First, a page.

The Customer Value Equation is the central model of the Service Profit Chain, presented by Heskett, Sasser and Schlesinger in their 1997 book The Service Profit Chain (affiliate link) . The Customer Value Equation, simply put, defines value as what customers get relative to what they pay.
What Customers Get = Desired Results of the Service + Process Quality (read as Service Quality defined by Zeithaml, Parasuraman and Berry)
What Customers Pay = Price (at purchase) + Customer Access Costs (for facility services, this is departmental management costs, lowered productivity and downtime costs from service deficiencies). Taken together, these are totaled over the life of the contract.
Therefore the Customer Value Equation looks like this:
Results + Process Quality / Price + Customer Access Costs
Here are a few important takeaways.
#1 Service has a price at the start and costs till the end
Customer value is tied into service price plus access costs. This is hyper critical for facility services. Finance or Procurement may only focus on the spend once a year.
As the business owner, you’re having to manage the service and deal with the year’s variable costs. You see associated costs that are typically invisible to Finance and Procurement.
#2 Value includes desired results + how you’re served
Achieving the desired result in the end, while making a hash of service delivery, is failure. Ends never justify the means. How you get there, in service particularly, can often be more important than where you end up.
Using the Model:
Here are several ideas you might consider from this model.
#1 Calculate Total Cost of Service
More than the total budgeted spend, the total cost includes expenses when things don’t go right, or are included in other spend areas.
Rarely are these costs included in a budget, in-house or outsourced. Total cost of service can include:
- Lost productivity when a facility or space is unavailable due to service delays or deficiencies
- Headcount costs (partial or full FTEs) to handle scheduling, corrections, or complaints from service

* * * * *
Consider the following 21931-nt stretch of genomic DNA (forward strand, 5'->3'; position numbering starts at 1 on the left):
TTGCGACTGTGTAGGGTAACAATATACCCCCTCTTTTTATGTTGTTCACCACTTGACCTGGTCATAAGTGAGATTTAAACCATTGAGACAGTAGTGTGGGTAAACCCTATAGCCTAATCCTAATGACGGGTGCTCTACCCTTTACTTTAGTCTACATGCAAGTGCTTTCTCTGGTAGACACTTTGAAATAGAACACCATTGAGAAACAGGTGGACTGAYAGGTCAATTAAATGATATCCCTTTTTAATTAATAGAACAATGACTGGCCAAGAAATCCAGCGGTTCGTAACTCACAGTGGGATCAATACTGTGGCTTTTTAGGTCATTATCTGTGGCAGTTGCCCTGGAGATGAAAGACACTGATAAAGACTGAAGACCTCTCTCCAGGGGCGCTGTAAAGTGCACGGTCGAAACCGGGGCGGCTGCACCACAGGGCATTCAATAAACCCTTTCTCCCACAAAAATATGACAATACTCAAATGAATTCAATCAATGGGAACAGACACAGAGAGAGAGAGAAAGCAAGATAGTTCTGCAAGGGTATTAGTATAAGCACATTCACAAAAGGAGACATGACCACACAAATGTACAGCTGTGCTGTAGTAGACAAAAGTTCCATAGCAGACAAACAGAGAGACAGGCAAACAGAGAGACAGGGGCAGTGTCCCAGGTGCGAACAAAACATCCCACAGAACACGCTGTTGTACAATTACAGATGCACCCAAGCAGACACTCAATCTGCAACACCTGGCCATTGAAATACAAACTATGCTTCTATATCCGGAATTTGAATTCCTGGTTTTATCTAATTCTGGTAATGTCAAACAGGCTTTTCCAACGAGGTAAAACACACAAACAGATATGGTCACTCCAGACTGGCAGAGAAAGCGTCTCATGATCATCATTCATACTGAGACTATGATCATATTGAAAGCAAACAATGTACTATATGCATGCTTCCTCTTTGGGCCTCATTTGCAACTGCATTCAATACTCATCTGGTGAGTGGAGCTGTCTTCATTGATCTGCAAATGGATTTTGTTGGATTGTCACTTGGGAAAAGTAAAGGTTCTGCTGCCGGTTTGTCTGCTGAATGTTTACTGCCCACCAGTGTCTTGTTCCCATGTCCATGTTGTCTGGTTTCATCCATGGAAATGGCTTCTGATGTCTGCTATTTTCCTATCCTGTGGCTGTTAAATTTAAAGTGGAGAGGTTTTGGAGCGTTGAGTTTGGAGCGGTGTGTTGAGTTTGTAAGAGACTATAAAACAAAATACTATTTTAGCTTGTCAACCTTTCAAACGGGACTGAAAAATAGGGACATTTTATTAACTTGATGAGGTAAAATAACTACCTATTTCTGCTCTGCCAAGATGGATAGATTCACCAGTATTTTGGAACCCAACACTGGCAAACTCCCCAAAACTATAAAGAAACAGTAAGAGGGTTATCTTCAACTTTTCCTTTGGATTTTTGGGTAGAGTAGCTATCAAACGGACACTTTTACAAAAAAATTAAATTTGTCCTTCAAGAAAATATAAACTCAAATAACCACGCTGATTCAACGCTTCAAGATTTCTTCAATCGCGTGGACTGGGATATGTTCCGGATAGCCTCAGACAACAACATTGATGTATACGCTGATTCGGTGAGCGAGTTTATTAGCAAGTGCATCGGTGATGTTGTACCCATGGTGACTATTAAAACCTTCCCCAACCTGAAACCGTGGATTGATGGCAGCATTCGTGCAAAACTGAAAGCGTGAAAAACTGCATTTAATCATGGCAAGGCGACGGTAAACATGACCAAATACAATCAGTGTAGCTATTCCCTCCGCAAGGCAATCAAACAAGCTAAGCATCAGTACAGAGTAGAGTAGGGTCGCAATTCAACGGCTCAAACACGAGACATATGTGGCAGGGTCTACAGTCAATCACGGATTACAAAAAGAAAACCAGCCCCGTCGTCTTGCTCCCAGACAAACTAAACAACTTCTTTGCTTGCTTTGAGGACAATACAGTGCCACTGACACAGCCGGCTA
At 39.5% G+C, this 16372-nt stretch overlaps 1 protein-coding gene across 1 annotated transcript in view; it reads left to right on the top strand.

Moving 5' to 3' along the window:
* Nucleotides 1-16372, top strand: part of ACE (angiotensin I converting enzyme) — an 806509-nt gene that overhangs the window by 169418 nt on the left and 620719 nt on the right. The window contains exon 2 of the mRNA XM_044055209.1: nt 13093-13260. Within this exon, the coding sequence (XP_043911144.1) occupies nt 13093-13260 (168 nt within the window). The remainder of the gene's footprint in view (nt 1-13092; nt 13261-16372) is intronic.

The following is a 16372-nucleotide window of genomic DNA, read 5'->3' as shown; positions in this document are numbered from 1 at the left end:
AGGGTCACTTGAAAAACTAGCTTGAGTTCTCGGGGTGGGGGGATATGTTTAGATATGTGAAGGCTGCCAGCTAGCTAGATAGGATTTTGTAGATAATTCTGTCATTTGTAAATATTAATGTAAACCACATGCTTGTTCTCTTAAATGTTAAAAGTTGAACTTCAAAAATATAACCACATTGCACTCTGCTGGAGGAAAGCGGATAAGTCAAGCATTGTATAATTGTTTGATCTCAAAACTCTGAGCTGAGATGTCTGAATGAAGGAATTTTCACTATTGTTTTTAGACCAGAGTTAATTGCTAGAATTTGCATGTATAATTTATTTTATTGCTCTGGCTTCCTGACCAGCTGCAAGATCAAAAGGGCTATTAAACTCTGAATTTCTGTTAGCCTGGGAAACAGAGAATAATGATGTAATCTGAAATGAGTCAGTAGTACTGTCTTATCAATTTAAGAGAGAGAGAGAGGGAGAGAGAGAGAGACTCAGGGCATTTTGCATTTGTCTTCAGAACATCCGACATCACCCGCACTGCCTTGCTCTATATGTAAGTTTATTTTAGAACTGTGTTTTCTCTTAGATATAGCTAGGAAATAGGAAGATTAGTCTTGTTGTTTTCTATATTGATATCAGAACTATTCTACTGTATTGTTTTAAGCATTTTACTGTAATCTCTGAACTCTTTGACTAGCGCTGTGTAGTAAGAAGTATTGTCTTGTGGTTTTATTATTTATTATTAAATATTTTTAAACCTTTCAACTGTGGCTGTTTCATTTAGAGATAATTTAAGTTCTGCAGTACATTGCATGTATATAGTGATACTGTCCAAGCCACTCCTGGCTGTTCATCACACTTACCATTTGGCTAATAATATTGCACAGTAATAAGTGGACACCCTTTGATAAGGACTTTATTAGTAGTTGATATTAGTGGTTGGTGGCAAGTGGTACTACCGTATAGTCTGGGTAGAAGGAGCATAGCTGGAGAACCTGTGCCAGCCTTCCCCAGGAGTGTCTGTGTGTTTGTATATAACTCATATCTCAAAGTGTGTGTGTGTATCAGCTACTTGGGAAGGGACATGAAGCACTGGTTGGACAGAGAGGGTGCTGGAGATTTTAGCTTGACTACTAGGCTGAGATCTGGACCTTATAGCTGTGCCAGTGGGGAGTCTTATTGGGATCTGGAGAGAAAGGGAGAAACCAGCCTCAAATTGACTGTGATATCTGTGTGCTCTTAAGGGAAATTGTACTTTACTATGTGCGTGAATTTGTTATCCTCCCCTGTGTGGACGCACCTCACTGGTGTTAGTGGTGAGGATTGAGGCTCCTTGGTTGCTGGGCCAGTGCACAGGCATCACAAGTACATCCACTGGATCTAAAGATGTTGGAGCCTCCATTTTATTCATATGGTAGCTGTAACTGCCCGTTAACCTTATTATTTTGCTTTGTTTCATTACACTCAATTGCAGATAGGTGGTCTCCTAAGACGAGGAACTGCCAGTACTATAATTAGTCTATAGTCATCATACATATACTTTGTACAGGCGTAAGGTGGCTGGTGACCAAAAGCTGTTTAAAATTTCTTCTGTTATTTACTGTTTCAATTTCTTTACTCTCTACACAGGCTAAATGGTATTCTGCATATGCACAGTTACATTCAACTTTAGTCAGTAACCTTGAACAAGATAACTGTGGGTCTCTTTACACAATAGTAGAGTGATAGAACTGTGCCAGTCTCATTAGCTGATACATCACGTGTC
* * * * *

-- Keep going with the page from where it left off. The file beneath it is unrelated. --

- Inter-related delays when someone else’s department/function delays your service (whoever is closest to the lost productivity will get the heat for it)
- Fines from regulatory non-compliance
This exercise is well worth the effort to complete. Think about budget negotiations when you can present a more realistic total spend.
#2 Get explicit on desired results
This means being very clear on what customers truly desire as an outcome. Often customers are vague, or are unable to articulate what they want. You can’t live with that, too much time and effort can be spent fixing something with little, if any payoff.
Consider interviewing your customers to find out:
- What their pains are (this will uncover service issues)
- Why it’s important to fix those pains (this will uncover the results they’re seeking)
- How will they know when they’re receiving the results they want (this will uncover what they look for, by whom, when and where, even the format/media to report back success)
#3 Comprehensive measuring of service results
Customer satisfaction and quality inspections are typical metrics for measuring desired service results.
However, there are other important areas to include, such as:
- Customers’ willingness to refer you to others if you’re outsourced, or speak well of your service if you’re in-house
- Customers use of your available services (do they use everything you can do for them?) can show how well they trust you
Where the model falls short:
First, as a book, the Service Profit Chain is not as well written as one would hope. This makes reading it a challenge of focus and retention.
Also, there is a lack of actionable takeaways. There is an audit of Service Profit Chain Management included, but this is a self-assessment. While helpful, it lacks the important customer perspective.
With that said, the Customer Value Equation adds a missing link in the understanding of the service ecosystem.
It provides the concept of balance between what’s offered and what it costs, to the customer and provider. This has always been a difficult area to justify a facility support service’s budget and headcount. However, this model helps us move towards that eventuality.
These and other models help further our understanding of the service ecosystem. In turn, that helps our ability to improve service performance and the value received.
As always, the trick is to take a concept and apply it to your everyday world. Often this means bucking the status quo, finding available budget, and winning over the hearts and minds of those who must make the changes.
In the end, change happens anyway. Either the service adapts and grows, or it withers and dies within the ecosystem.